I Don’t Want To Get Bulky, So Why Should I Strength Train?
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If you haven’t picked up your dumbbells, kettlebells or resistance bands lately, listen up! Strength training helps improve your body, both inside and out, and is essential (especially as we age). Here are 6 shocking reasons to work with weights this weekend:
It builds stronger bones
Bone tissue is living, and when you exercise it, you strengthen it, which helps prevent osteoporosis. In our 30’s, bone mass generally reaches its maximum level of growth. Then, in our 40’s, it starts to decline and our bone mass starts gradually decreasing. Strength training saves the day because maintains and can even increase our bone mass as we age.
Reduces your risk of getting diabetes
Muscle mass correlates with improved insulin sensitivity. This means you have better glucose control so you can handle carbohydrates better throughout the day and reduce your risk for diabetes. Plus, strength training increases the amount of muscle fibers in your body so you can more easily manage your blood sugar levels.
Recuses your risk of heart disease
Strength training allows extra blood to flow through all of your muscles (including your heart) which helps decrease your risk of heart disease while lowering your blood pressure.
The American Heart Association recommends strength training as a way to reduce your risk of heart disease because it helps you lose visceral fat (fat around the abdomen that surrounds the body’s internal organs) — the most dangerous type when it comes to cardiovascular health.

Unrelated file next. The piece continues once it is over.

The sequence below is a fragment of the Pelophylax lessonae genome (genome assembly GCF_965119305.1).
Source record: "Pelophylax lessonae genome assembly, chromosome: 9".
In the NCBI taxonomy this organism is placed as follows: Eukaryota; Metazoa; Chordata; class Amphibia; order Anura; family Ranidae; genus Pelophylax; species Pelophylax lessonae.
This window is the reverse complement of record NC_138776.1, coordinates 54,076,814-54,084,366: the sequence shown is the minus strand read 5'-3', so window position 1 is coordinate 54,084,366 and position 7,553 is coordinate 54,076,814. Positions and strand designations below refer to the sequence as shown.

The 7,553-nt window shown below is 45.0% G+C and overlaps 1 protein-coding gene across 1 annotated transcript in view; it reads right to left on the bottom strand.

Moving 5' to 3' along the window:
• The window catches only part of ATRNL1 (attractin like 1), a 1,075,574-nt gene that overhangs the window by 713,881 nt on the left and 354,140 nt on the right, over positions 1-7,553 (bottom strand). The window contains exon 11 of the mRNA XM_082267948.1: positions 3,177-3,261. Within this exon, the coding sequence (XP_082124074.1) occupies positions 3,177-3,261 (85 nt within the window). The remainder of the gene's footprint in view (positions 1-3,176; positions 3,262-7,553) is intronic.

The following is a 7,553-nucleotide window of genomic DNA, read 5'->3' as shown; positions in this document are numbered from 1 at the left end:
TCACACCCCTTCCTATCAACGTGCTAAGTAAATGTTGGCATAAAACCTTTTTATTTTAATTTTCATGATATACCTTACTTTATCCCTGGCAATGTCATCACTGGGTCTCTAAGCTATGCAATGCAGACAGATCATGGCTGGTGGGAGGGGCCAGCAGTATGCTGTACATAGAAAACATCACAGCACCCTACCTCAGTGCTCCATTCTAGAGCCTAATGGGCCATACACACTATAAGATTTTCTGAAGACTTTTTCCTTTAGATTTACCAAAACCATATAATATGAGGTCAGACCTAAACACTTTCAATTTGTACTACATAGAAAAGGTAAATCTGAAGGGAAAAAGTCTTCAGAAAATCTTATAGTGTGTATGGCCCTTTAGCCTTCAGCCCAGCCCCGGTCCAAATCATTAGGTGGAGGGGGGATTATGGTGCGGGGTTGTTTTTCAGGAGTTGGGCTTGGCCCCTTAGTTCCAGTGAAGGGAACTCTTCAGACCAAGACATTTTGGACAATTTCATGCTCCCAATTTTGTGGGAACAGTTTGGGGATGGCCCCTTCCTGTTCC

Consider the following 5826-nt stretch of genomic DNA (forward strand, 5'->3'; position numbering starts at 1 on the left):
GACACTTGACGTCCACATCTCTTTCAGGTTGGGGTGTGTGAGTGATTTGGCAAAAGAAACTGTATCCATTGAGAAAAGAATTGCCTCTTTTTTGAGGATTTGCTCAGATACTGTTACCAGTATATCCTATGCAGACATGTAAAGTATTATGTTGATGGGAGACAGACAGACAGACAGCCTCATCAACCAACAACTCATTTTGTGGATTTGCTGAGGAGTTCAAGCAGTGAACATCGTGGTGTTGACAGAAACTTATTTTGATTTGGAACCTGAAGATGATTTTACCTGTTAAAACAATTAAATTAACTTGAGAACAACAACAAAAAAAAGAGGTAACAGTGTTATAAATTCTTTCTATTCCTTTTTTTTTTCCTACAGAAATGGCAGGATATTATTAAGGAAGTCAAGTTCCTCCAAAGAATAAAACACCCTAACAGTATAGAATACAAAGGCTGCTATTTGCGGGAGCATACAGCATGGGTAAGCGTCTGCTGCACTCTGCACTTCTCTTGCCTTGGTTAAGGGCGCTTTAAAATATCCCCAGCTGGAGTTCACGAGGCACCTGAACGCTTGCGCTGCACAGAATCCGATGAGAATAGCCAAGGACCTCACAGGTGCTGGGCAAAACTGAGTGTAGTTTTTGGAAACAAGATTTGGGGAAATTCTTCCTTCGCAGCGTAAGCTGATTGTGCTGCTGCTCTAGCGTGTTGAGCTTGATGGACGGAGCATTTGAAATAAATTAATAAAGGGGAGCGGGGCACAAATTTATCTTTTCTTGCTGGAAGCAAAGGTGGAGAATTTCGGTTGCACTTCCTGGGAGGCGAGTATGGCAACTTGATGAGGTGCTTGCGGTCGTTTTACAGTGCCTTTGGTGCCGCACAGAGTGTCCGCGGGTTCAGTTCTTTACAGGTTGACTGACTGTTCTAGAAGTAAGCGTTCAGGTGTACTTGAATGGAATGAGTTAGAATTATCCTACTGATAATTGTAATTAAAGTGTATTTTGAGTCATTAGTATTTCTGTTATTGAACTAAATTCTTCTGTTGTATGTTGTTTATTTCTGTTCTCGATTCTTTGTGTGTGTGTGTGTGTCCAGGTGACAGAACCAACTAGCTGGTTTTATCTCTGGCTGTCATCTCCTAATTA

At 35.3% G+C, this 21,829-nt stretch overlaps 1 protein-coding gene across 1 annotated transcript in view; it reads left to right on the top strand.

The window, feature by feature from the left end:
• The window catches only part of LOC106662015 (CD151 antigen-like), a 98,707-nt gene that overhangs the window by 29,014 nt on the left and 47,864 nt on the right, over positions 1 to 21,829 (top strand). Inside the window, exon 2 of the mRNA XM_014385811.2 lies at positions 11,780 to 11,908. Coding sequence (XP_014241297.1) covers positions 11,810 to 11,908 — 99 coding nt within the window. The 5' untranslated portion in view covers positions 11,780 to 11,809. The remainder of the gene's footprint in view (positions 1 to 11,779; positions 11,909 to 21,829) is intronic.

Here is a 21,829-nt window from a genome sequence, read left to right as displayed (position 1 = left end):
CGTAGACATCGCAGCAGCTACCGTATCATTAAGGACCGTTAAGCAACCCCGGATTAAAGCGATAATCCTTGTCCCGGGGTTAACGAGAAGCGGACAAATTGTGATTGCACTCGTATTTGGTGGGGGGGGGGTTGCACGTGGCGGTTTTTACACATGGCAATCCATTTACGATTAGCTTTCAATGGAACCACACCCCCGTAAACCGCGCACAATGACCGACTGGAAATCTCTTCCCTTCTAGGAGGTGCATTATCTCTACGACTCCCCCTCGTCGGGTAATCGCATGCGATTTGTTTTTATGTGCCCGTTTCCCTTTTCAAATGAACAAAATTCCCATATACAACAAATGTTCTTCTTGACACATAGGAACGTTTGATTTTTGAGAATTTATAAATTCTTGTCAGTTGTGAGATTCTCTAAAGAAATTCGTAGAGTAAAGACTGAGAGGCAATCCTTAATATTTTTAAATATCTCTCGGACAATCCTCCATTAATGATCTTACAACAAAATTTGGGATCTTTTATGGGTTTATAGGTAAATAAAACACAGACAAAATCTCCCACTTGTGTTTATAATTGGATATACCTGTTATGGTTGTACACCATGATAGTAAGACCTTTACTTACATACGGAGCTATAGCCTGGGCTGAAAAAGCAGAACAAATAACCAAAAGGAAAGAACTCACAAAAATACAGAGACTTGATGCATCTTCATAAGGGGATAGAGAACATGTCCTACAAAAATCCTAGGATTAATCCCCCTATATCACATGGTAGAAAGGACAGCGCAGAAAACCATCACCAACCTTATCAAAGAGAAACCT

It makes you happier!
All of those endorphins that will flow through your body after a strength training session will help elevate your mood while reducing anxiety. Next time you’re feeling stressed, try picking up some weights as a de-stressor!
It boosts your metabolism (and makes fat burning easier!)
While we generally associate cardio with weight loss—a 2011 study at Duke University found that cardio alone is the most efficient means of losing weight—, we can’t underestimate the important role that resistance training plays in helping us achieve and maintain a lean physique. The more lean muscle we have on our bodies, the higher our metabolism.
It makes everything easier
…And that’s a fact! You need muscle for everyday activities, whether it’s carrying a few bags of groceries, going up a flight of stairs or picking up a child. And as we age, we start to lose muscle mass, a process I call The Great Decline. Starting around age 30, we lose about 1% of our muscle mass every year, and then that loss starts to accelerate in our 40s and 50s and beyond. We start to lose bone density, our energy gets depleted, and we become more prone to chronic illness. The key to reversing the Great Decline is strength training.
This weekend, make it a goal to strength train…even if it’s just for 10 minutes!